Fr d, our music director told somebody they try to "do" music everybody "likes". I think that's the problem. It's not supposed to be a performance. War eagle, I like some of those songs, too. Some move me as well. They just aren't appropriate for mass. Chant is actually pretty easy to learn. I don't sing well, but, just get a chant cd, listen to it, look up the prayers they are singing and you will be singing along in no time. I know a Marine can do it.

  • http://www.blogger.com/profile/06354592772973677609 The young fogey

    Thomas Day explained most of this. Among English-speaking Catholics the rot set in long before the council, when the long persecuted Irish, who long couldn't have High and Sung Masses in nice churches, instead brought over their Low Mass with devotional hymns (which often sound like 1890s pop music). The legitimate liturgical movement was trying to fix that by promoting chant, etc., then the council killed it. So what you had/have in a lot of parishes is the same (quick, because that's what most people including priests want) Low Mass junked up with hymns, but now the hymns are bad ’60s-’70s folk-pop knockoffs and the liturgy less orthodox and less rubrical so now the priests and the syrup are out of control. (Now largely fixed with Pope Benedict's new, orthodox, accurate translation.) It's also very feminized, another reason men hate church.Re: the Byzantine Rite, I've noticed that Slav Greek Catholics often have hymns, often to Polish and Slovak tunes, when censing the church before Liturgy and at Communion, but the Russian Orthodox might use a hymn only during the priest's Communion. Otherwise, yes, mostly chant, which is great. The liturgical movement was interested in the East.

  • http://www.blogger.com/profile/08614980841770654358 eross

    Gregorian Chant—bring it!I don't know if I can sit through too many more funerals featuring "On Eagles Wings." Will someone shoot that bird.

  • http://www.blogger.com/profile/03846547501253855220 Gina

    You want better music? Fork over some bucks. Nuff said.

  • http://www.blogger.com/profile/14313217028906922715 Nick

    As The young fogey correctly indicates, ecclesiastical schlock in any art form is not a modern invention. In her research on Catholic hymnody in America from about 1870 to 1920, my wife found that the same battles over music were going on back then. Representatives of the old Liturgical Movement directed much invective at bad music, churches that stubbornly refused to give up bad hymnals, the musical culture of nations which did not conform to liturgical directives (Italy and Austria were given particular dishonorable mention), etc.The only innovation I would claim for our day is that the schlock tends to be more blatant.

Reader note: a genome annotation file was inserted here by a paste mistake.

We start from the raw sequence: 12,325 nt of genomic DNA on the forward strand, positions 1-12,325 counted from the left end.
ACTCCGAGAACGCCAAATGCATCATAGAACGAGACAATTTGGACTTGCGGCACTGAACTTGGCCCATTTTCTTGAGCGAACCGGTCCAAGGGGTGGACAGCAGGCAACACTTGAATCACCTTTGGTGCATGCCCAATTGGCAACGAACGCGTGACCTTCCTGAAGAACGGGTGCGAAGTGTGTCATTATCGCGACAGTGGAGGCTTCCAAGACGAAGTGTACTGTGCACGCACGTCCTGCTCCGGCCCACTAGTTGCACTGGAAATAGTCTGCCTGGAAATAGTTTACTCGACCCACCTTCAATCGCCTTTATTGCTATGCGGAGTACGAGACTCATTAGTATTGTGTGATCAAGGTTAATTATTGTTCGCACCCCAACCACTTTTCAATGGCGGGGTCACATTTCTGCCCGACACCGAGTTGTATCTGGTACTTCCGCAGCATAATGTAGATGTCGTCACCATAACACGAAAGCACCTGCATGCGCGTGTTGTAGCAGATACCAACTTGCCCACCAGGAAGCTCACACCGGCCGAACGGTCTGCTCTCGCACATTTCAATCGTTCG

• http://www.blogger.com/profile/01199305067706476999 Elgar

    You gotta feel empathy especially for all those converts from Protestant backgrounds with exposure to powerful and dignified music and liturgies–thinking Anglican and Lutheran specifically. I watch The Journey Home and this comes up all the time. It's almost like these folks are living in a constant Purgatory when it comes to the music aspect of your typical RC worship experience.

  • http://www.blogger.com/profile/11740482509910163332 Gail F

    You hit the nail on the head! "Sing a new church into being, one of something, something something…" It means nothing. Years ago, when I was still coming back into the Church, I got an album by Fr. Stan Fortuna called "Traditional Catholic Hymns." I was literally THRILLED by the words of some of these songs. This one: "Strength and protection/May thy Passion be/Oh precious Jesus/Hear and answer me/Deep in thy wounds, Lord/Hide and shelter me/so I may never, never part from Thee." I mean — !!!! And this one: "Thou within the veil hast entered, robed in flesh, our great High Priest; Thou on Earth both priest and victim, in the Eucharistic feast." Again — !!!!!

  • Bill M

    Special hates – “Earthen Vessels, “Let us build a City of God,” “One Bread One Body” and “Eagles Wings.”
    Favourite “Oh God of Earth and Altar.”